Facilitating Student Exploration of Local Environmental Challenges via Mathematics and Computational Thinking

Thursday 1:15-3:45pm PT / 2:15-4:45pm MT / 3:15-5:45pm CT / 4:15-6:45pm ET Online
Afternoon Mini Workshop


Susan Meabh Kelly, University of Connecticut

Mathematics and computational thinking – skills that have been identified as critical to data literacy (Education Development Center, 2016) – are recognized as one of the eight NGSS practices, but are largely absent from current NGSS-congruent exemplar activities (NGSS Lead States, 2013; NextGenScience, 2020). Publicly available geoscience databases and open source software invite opportunity for students to develop and apply these skills as they meaningfully explore local environmental challenges (Kelly, 2021).

This workshop is designed to help 9-14 educators leverage geoscience databases and open source software (R) in order to expand opportunities for students to engage in inquiry as professionally practiced. With publicly available NASA, NOAA, and EPA datasets as resources, step-by-step R tutorials as reference, and a Connecticut-based environmental challenge as example, participants will practice mathematics and computational thinking as they explore factors that may contribute to variation in daily air quality. Working in small groups with similar teaching assignments, participants will explore other public geoscience databases and identify potential data explorations that are relevant to their communities.

Education Development Center (2016). Building global interest in data literacy: A dialogue [Workshop report].

Kelly, S. (2021). Digging for data: Mining geoscience databases to deepen and expand STEM learning opportunities. The Science Teacher, 88(5): 24-35.

NextGenScience (2020). Quality examples of science lessons and units.

NGSS Lead States (2013). Next Generation Science Standards: For States, By States. Washington, D.C.: The National Academies Press.

Convener's Background

Susan Meabh Kelly is a high school Earth Science and Physics Teacher in Danbury, Connecticut, as well as a PhD candidate in Curriculum and Instruction at the University of Connecticut. As an Earth Science and Physics Teacher, Susan participated in many multi-month long agency-funded efforts to integrate archived and real-time data into K-12 classrooms via computer technology (e.g. NSF-funded NOAO Research Based Science Education, NOAA-funded AMS Datastreme graduate courses, NASA-funded Eyes in the Sky II), as well as provide opportunities for teachers to contribute to emerging research (e.g. NASA/GISS, NASA/JPL). As a graduate student Susan has served as a research assistant on two NSF-funded projects centered on integrating computational thinking in science and math classrooms (1812982; 2101615).

Session Connection Info

This content is only available to individuals who have registered for the 2021 Earth Educators' Rendezvous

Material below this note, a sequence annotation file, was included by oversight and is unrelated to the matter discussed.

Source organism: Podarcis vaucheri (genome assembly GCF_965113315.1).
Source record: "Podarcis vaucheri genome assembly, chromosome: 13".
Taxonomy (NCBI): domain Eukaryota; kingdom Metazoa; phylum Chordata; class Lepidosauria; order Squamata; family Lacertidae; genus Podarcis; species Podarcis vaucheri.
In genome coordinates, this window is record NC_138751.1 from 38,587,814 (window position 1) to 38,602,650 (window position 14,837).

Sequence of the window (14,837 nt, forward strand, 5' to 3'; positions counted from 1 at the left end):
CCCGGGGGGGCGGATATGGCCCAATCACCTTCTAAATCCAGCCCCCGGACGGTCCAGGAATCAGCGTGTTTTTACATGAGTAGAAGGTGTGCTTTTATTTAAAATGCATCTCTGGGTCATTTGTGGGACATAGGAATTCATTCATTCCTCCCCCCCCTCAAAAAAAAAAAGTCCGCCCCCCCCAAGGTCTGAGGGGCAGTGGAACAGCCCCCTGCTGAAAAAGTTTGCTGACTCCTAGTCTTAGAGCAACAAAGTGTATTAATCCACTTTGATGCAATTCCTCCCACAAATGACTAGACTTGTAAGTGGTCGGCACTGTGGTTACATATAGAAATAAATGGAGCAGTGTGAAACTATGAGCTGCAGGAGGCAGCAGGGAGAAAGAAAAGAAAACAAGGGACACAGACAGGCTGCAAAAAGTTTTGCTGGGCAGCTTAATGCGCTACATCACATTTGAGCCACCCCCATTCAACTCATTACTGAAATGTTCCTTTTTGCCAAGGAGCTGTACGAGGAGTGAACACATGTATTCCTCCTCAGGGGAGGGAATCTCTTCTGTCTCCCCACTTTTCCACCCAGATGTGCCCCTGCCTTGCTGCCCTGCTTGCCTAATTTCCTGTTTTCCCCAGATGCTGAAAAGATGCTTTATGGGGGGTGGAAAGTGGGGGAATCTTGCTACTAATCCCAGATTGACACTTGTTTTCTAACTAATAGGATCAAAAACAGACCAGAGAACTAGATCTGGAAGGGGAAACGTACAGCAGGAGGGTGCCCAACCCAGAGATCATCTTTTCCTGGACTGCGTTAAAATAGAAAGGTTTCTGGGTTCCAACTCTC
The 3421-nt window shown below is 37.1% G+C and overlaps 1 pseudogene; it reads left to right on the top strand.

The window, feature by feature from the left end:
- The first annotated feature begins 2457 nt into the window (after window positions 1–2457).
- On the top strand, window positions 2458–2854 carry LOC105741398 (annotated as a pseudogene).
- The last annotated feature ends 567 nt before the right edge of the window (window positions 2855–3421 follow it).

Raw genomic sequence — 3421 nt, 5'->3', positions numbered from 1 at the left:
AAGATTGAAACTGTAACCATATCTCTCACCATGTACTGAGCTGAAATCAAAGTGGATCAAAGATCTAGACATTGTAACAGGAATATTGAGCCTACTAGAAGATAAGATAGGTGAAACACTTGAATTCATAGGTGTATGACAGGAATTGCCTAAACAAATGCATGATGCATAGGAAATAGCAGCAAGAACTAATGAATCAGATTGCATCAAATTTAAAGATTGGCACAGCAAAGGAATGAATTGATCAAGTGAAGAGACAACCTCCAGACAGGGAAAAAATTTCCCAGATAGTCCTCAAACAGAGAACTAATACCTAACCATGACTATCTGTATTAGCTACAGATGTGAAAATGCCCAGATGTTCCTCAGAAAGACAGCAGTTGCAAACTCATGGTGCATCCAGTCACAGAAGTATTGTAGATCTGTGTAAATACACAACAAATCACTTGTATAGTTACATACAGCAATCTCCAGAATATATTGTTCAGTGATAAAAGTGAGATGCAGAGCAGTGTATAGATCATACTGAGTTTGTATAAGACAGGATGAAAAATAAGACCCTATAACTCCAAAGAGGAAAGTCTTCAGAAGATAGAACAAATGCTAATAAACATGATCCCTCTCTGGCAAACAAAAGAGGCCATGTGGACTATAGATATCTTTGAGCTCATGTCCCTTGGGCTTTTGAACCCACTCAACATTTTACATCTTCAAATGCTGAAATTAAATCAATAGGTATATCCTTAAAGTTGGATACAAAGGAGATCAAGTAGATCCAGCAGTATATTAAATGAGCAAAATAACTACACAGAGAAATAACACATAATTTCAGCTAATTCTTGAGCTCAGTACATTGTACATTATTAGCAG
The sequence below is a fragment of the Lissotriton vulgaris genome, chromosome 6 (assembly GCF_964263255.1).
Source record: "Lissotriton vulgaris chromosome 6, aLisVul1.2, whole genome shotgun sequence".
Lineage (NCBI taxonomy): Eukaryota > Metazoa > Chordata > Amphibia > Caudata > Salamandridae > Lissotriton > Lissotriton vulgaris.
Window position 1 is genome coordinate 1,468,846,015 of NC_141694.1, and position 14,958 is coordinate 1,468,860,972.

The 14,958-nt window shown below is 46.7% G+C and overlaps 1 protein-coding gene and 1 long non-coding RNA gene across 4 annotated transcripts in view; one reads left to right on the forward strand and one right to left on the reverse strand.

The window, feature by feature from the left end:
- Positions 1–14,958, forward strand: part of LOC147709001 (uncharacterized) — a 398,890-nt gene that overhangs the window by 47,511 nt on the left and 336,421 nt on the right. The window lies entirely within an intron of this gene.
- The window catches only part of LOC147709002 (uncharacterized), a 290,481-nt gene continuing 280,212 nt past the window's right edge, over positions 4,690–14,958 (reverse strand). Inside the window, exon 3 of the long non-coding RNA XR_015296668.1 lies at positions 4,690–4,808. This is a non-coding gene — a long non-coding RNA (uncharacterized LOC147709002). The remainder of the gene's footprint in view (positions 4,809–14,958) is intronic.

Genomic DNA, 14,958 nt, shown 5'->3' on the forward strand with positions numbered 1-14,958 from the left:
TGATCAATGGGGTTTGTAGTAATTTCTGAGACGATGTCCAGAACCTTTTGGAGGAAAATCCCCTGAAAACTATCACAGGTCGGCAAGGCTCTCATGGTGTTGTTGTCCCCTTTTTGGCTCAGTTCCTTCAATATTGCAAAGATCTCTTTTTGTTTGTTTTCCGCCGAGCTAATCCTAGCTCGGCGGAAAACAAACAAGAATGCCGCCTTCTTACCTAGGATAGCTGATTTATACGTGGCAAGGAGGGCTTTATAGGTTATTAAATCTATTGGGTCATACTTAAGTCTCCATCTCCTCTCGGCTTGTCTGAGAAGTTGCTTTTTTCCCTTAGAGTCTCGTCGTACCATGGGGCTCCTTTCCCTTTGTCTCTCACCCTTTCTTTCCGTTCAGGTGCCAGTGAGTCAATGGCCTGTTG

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If you have trouble accessing this section after logging into your SERC account, please email Mitchell Bender-Awalt (mawalt@carleton.edu). For more information about connecting to the Rendezvous, visit the Participant Information page.

Targeted Audience

The suggested activities are designed to support high school and early undergraduate geoscience and interdisciplinary students' use of publicly available scientific data.


By the end of this mini-workshop, participants will:


4:15 EDT     Welcome and outline of research- and practice-informed sample geoscience data activity (Kelly, 2021)

4:30 EDT     Facilitated practice mining and exploring geoscience data with R software (computational thinking) (AugustDanburyOzone.xlsx (Excel 2007 (.xlsx) 9kB Jul14 21)data)

5:00 EDT     Facilitated practice modeling geoscience data via Google Sheets (mathematics)

5:30 EDT     Break

5:40 EDT     Review and explore a wide range of geoscience databases

6:00 EDT     Break out session with colleagues with similar teaching assignments; collaboratively identify potential data explorations that are content and community-relevant

6:30 EDT     Exchange of potential environmental data explorations that had been identified by each group and workshop evaluation

6:45 EDT     Receive resources to facilitate co-development of potential environmental data explorations and adjourn


BoxPlotR (2021).

Connecticut Department of Energy and Environmental Protection (2021). Annual summary information for ozone.

International Society for Technology in Education (ISTE) and Computer Science Teachers Association (CSTA) (2011). Operational definition of computational thinking for K-12 education.

Lytle, N., Dong, Y., Bounajim, D. et al. (2019). Use, modify, create: Comparing computational thinking lesson progressions for STEM classes. ITiCSE, Aberdeen, Scotland.

Kelly, S. (2021). Digging for data: Mining geoscience databases to deepen and expand STEM learning opportunities. The Science Teacher, 88(5): 24-35.

National Oceanic and Atmospheric Administration: National Centers for Environmental Information (2021). Data tools: Local climatological data.

Peel, A., Dabholkar, S., Wu, S., Horn, M., Wilensky, U. (2021). An evolving definition of computational thinking in science and mathematics classrooms. In Looi, C.K., Wadhwa, B., Dagiené, V., Seow, P., Kee, Y.H., & Wu, L.K. (Eds.). Proceedings of the 5th APSCE International Computational Thinking and STEM in Education Conference 2021. Singapore: National Institute of Education.

Weintrop, D., Beheshti, E., Horn, M., Orton, K., Jona, K., Wilensky, U., Trouille, L. (2016).  Defining computational thinking for mathematics and science classroomsJournal of Science Education and Technology, 25 (1), 127-147.

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